With respect to occupational health and safety, the Occupational Safety and Health Ordinance and the Industrial Undertakings Ordinance, among others, are in place as statutory regulations. Under these laws, 32 regulations have been enacted covering aspects such as hazardous work and work procedures in factories, at construction sites, in restaurants and other sectors.
 
These laws and regulations are generally enforced in practice. With regard to labour law, Hong Kong has a fast, inexpensive and informal procedure for resolving disputes between employers and employees. With regard to labour protection, approximately 130,000 inspections and nearly 17,000 accident investigations were conducted in 2021. The Labour Department handled about 2,600 cases and imposed fines of over 15.3 million Hong Kong dollars.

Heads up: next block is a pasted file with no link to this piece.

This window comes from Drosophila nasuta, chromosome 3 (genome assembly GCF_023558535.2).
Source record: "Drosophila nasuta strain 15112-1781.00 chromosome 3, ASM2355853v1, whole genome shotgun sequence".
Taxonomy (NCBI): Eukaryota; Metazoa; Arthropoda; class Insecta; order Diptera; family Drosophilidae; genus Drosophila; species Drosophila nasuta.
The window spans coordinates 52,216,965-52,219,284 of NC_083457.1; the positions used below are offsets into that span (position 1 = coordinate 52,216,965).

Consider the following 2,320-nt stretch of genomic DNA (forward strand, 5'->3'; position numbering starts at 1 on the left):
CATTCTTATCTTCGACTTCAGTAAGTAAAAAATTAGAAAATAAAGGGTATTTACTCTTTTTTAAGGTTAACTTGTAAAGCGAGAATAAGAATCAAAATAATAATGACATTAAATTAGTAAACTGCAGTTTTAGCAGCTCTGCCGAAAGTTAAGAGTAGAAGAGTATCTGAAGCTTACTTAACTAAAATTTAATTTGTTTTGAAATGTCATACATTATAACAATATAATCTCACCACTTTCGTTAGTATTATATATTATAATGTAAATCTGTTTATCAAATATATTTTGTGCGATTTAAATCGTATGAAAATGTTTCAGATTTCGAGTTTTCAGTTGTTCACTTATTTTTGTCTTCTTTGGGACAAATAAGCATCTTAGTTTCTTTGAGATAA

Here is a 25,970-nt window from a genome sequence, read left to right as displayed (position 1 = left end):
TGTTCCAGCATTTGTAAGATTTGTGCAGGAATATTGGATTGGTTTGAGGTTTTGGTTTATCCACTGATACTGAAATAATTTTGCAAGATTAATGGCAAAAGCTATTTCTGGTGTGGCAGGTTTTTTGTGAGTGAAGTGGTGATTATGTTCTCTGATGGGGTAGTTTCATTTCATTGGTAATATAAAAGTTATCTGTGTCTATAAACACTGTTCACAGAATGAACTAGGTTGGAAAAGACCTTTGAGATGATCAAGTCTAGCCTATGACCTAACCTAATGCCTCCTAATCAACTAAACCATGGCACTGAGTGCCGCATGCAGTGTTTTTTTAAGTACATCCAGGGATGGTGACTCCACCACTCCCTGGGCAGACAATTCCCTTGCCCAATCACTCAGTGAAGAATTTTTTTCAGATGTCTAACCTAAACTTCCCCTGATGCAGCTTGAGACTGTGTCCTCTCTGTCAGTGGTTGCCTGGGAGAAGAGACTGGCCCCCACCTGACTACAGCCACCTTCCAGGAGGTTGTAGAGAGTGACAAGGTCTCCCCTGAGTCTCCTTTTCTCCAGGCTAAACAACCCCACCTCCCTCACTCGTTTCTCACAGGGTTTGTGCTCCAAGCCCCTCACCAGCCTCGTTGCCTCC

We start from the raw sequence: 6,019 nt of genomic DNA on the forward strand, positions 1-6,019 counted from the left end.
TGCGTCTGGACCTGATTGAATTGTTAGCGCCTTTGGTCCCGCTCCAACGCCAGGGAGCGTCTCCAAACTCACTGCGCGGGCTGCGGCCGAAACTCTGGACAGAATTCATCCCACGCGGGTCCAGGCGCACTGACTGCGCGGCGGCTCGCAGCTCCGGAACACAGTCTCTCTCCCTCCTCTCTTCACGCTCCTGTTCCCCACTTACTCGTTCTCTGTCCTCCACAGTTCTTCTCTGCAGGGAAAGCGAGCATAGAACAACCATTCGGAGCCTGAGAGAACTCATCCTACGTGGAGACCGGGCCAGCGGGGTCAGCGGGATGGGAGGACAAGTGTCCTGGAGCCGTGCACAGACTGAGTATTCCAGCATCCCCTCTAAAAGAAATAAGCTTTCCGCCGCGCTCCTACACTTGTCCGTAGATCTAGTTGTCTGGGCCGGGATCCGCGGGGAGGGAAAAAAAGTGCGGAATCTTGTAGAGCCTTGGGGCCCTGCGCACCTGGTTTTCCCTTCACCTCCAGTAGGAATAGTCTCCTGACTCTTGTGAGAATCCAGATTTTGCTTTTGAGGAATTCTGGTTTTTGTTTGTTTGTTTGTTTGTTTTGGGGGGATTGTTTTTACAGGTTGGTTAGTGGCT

Difficulties often arise for domestic helpers and other foreign workers, who are often unaware of their rights and do not seek lawyers' advice to enforce their rights due to the high costs involved.
 

Examples of negative impacts on foreign and domestic companies

For German companies with business relationships with Hong Kong business partners, as things stand, there are currently only minor or no risks under the German Supply Chain Act. However, in the event that the Hong Kong business partner on its part commissions direct and indirect suppliers outside Hong Kong, corresponding auditing obligations on these suppliers should be contractually agreed for with the Hong Kong business partner.